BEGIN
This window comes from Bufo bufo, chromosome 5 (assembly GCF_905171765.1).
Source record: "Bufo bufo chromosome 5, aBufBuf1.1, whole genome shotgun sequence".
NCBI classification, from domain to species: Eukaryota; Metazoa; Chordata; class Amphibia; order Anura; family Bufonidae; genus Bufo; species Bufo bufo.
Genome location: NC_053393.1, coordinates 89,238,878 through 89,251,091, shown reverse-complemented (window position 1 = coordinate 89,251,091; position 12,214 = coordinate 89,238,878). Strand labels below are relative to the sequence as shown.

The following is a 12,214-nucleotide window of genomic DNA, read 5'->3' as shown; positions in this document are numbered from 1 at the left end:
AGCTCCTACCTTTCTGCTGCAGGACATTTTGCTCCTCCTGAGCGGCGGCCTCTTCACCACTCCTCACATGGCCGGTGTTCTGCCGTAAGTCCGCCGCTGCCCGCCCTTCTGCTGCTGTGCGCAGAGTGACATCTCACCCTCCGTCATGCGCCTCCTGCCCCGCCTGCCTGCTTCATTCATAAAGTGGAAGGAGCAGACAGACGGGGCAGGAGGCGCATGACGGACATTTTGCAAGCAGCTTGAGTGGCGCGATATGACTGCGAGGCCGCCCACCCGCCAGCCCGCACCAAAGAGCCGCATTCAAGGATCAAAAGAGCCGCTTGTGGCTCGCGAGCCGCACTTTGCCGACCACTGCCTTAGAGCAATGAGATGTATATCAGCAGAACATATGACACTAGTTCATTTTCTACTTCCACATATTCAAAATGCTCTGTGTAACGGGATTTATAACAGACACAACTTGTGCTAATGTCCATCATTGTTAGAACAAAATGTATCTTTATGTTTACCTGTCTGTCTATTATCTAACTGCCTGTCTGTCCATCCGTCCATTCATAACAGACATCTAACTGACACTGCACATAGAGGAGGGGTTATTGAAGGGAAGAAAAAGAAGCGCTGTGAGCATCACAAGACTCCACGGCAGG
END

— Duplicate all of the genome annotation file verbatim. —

This window comes from Bufo bufo, chromosome 5 (assembly GCF_905171765.1).
Source record: "Bufo bufo chromosome 5, aBufBuf1.1, whole genome shotgun sequence".
NCBI classification, from domain to species: Eukaryota; Metazoa; Chordata; class Amphibia; order Anura; family Bufonidae; genus Bufo; species Bufo bufo.
Genome location: NC_053393.1, coordinates 89,238,878 through 89,251,091, shown reverse-complemented (window position 1 = coordinate 89,251,091; position 12,214 = coordinate 89,238,878). Strand labels below are relative to the sequence as shown.

The following is a 12,214-nucleotide window of genomic DNA, read 5'->3' as shown; positions in this document are numbered from 1 at the left end:
AGCTCCTACCTTTCTGCTGCAGGACATTTTGCTCCTCCTGAGCGGCGGCCTCTTCACCACTCCTCACATGGCCGGTGTTCTGCCGTAAGTCCGCCGCTGCCCGCCCTTCTGCTGCTGTGCGCAGAGTGACATCTCACCCTCCGTCATGCGCCTCCTGCCCCGCCTGCCTGCTTCATTCATAAAGTGGAAGGAGCAGACAGACGGGGCAGGAGGCGCATGACGGACATTTTGCAAGCAGCTTGAGTGGCGCGATATGACTGCGAGGCCGCCCACCCGCCAGCCCGCACCAAAGAGCCGCATTCAAGGATCAAAAGAGCCGCTTGTGGCTCGCGAGCCGCACTTTGCCGACCACTGCCTTAGAGCAATGAGATGTATATCAGCAGAACATATGACACTAGTTCATTTTCTACTTCCACATATTCAAAATGCTCTGTGTAACGGGATTTATAACAGACACAACTTGTGCTAATGTCCATCATTGTTAGAACAAAATGTATCTTTATGTTTACCTGTCTGTCTATTATCTAACTGCCTGTCTGTCCATCCGTCCATTCATAACAGACATCTAACTGACACTGCACATAGAGGAGGGGTTATTGAAGGGAAGAAAAAGAAGCGCTGTGAGCATCACAAGACTCCACGGCAGG